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ThreadPool Thread Count ??? RRS feed

  • Question

  • Hi MSFT Moderators,

    I have a unserstanding about ThreadPool what I read in msdn i.e. threadpool limit is 25 worker threads per CPU and not per application instance. But today just for my test I went and wrote below code to test it. I complied the code and ran multiple instances but I was surprised that all the instances shows that 49 threads are available.

    So my doubt is : Is 25 thread from a thread Pool  per application instance is allocated in CPU ?? or there are 25 threads in threadpool per CPU and multiple instances should share among this 25 threads ??
     
    Can you please correct my code if I am making some mistake or can you give me some proper code snippet to clear my doubt.

    using System;
    using System.Threading;
    public class Example {
        public static void Main() {
            // Queue the task.
            ThreadPool.QueueUserWorkItem(new WaitCallback(ThreadProc));
           
            Console.WriteLine("Main thread does some work, then sleeps.");
             int workerThreads;
            int completionPortThreads;
            ThreadPool.GetAvailableThreads(out workerThreads, out completionPortThreads);
            Console.WriteLine("Current Threads available" + workerThreads.ToString() + " | " + completionPortThreads.ToString());
                Console.WriteLine("Main thread waiting.");
                Console.Read();
        }

        // This thread procedure performs the task.
        static void ThreadProc(Object stateInfo) {
            // No state object was passed to QueueUserWorkItem, so
            // stateInfo is null.

            Console.WriteLine("Hello from the thread pool. waiting ..");
              Thread.Sleep(100000);
             Console.WriteLine("Thread pool exited");


        }
    }

    Thanks in Advance...
    Best Wishes !!
    Thursday, October 23, 2008 10:08 AM

Answers

  • No, that's not the way the threadpool works.  The approach here is simply that two CPU cores would be capable of running twice as many threads.
    Hans Passant.
    • Marked as answer by Fey __ Tuesday, October 28, 2008 9:21 AM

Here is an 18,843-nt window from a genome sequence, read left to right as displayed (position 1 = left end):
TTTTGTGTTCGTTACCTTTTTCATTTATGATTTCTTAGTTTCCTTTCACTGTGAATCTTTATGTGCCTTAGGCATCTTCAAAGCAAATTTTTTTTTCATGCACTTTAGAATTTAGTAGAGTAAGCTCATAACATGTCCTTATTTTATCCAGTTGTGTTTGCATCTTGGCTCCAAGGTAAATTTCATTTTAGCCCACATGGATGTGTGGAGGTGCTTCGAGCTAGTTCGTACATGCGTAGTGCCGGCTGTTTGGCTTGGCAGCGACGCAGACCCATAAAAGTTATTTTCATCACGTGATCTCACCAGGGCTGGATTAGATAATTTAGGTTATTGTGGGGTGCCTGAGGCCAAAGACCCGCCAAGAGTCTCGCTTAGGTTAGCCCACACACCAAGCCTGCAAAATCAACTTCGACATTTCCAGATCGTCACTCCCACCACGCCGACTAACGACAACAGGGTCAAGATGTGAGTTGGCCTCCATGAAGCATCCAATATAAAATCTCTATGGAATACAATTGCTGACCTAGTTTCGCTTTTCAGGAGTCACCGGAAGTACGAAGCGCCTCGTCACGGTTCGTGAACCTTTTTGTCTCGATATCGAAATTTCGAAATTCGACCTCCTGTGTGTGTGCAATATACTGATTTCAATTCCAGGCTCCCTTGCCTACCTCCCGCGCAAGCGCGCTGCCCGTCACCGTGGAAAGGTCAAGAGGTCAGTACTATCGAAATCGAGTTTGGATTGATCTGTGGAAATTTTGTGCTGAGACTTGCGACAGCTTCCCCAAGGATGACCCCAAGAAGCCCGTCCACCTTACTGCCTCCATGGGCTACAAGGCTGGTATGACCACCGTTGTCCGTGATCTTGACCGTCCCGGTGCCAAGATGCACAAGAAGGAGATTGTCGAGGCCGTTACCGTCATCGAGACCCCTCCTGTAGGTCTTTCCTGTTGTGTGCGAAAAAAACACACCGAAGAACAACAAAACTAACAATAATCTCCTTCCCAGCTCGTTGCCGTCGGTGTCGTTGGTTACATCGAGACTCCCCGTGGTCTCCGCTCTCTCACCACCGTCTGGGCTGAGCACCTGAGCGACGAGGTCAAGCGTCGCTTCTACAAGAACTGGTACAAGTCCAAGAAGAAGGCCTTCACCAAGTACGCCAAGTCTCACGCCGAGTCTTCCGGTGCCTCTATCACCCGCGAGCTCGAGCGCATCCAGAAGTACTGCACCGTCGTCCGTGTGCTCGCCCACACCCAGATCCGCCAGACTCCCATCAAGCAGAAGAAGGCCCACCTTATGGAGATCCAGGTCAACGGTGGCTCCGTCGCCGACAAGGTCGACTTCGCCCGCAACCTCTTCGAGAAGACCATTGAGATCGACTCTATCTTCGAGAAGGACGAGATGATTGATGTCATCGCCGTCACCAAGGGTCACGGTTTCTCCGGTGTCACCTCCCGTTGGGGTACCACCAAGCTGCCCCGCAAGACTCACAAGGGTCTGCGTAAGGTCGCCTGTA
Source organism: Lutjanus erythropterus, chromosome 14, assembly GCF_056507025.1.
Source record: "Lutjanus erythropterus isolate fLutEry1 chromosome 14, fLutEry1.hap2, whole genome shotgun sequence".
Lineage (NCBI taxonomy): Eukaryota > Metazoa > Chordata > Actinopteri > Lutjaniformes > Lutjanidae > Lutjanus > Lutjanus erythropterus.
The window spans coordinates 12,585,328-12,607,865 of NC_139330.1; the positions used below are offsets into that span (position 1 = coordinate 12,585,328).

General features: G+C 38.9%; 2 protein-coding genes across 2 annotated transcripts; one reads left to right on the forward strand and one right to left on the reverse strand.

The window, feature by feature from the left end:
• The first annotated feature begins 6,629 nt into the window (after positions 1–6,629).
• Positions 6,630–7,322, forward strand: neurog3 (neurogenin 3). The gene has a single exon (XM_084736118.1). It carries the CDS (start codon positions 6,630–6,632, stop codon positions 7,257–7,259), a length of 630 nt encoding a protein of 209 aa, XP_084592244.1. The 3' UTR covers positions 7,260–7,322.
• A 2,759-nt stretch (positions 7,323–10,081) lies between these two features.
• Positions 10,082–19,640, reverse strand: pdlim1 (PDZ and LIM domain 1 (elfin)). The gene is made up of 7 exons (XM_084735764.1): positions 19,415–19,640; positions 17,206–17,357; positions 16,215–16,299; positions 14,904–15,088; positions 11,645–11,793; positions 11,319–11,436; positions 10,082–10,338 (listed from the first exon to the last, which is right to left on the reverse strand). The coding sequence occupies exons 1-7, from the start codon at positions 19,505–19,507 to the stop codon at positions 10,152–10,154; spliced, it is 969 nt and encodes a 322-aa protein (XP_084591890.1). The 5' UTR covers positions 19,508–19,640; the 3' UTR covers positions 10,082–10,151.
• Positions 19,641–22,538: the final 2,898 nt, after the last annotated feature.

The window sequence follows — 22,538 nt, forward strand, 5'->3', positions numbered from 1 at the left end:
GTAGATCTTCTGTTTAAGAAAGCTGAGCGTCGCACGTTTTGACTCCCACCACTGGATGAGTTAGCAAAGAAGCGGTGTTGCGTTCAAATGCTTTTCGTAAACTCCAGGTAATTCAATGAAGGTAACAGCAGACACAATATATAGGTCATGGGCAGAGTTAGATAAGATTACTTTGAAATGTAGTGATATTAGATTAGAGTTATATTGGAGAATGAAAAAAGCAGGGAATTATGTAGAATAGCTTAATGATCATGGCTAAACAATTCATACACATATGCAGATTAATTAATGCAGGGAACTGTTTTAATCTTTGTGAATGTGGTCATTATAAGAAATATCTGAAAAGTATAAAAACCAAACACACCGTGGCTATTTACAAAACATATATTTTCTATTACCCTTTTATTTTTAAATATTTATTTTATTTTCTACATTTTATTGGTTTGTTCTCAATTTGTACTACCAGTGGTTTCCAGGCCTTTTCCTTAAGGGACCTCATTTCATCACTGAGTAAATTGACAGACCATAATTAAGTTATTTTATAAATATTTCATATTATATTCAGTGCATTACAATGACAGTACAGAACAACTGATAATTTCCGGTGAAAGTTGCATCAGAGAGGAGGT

Friday, October 24, 2008 2:06 AM
    Moderator
  • According to the documentation, there is one pool per process, so in your case, each application instance would have it's own pool.


    http://msdn.microsoft.com/en-us/library/system.threading.threadpool.aspx


    There is one thread pool per process. The thread pool has a default size of 25 worker threads per available processor, and 1000 I/O completion threads. The number of threads in the thread pool can be changed by using the SetMaxThreads method. Each thread uses the default stack size and runs at the default priority.


    Please mark the post if it answers your question.
    • Marked as answer by Fey __ Tuesday, October 28, 2008 9:21 AM
    Friday, October 24, 2008 6:39 PM

All replies

  • The thread pool has 2 type of threads: worker threads & I/O threads.

    Worker threads are used for asynchronous compute-bound operation.
    I/O threads are used to notify when an asynchronous I/O-bound operation has completed.

    The default value for worker threads after .net 2  is 25 and  1000 for I/O threads per CPU in Machine.(We can change this thread limit)
    Starting with .Net 2.0 SP1 the default worker threads is increased to 250.(.NET 2.0 SP1 was released with .NET 3.5)

    You can find the number of CPUs in machine using System.Environment.ProcessorCount.(This shows the number of logical CPUs)
    This value does not match exactly with your physical number of CPUs.
     For example a machine with one hyper-threaded CPU has 2 logical CPUs.

    Shirvan Noormohammadifar
    • Edited by Shirvan Thursday, October 23, 2008 12:54 PM
    Thursday, October 23, 2008 12:35 PM
  • The number of threads is based on the number of CPU cores.  You really need to update your version of the .NET framework.
    Hans Passant.
    Thursday, October 23, 2008 1:07 PM
    Moderator
  • Yes I have a dual core processor machine. and I agree with both of you ..

    but just want a simple clearification that if two instances of application are running simultaneously then each application has 25 worker thread (single processor machine) in their dedicated thread pool ??

    or

    There is 25 worker thread in thread pool which is commonly share between two instances of application ??
    Best Wishes !!
    Friday, October 24, 2008 1:50 AM
  • No, that's not the way the threadpool works.  The approach here is simply that two CPU cores would be capable of running twice as many threads.
    Hans Passant.
    • Marked as answer by Fey __ Tuesday, October 28, 2008 9:21 AM
    Friday, October 24, 2008 2:06 AM
    Moderator
  • According to the documentation, there is one pool per process, so in your case, each application instance would have it's own pool.


    http://msdn.microsoft.com/en-us/library/system.threading.threadpool.aspx


    There is one thread pool per process. The thread pool has a default size of 25 worker threads per available processor, and 1000 I/O completion threads. The number of threads in the thread pool can be changed by using the SetMaxThreads method. Each thread uses the default stack size and runs at the default priority.


    Please mark the post if it answers your question.
    • Marked as answer by Fey __ Tuesday, October 28, 2008 9:21 AM
    Friday, October 24, 2008 6:39 PM
  • Thanks I got it !!
    Best Wishes !!
    Tuesday, October 28, 2008 9:22 AM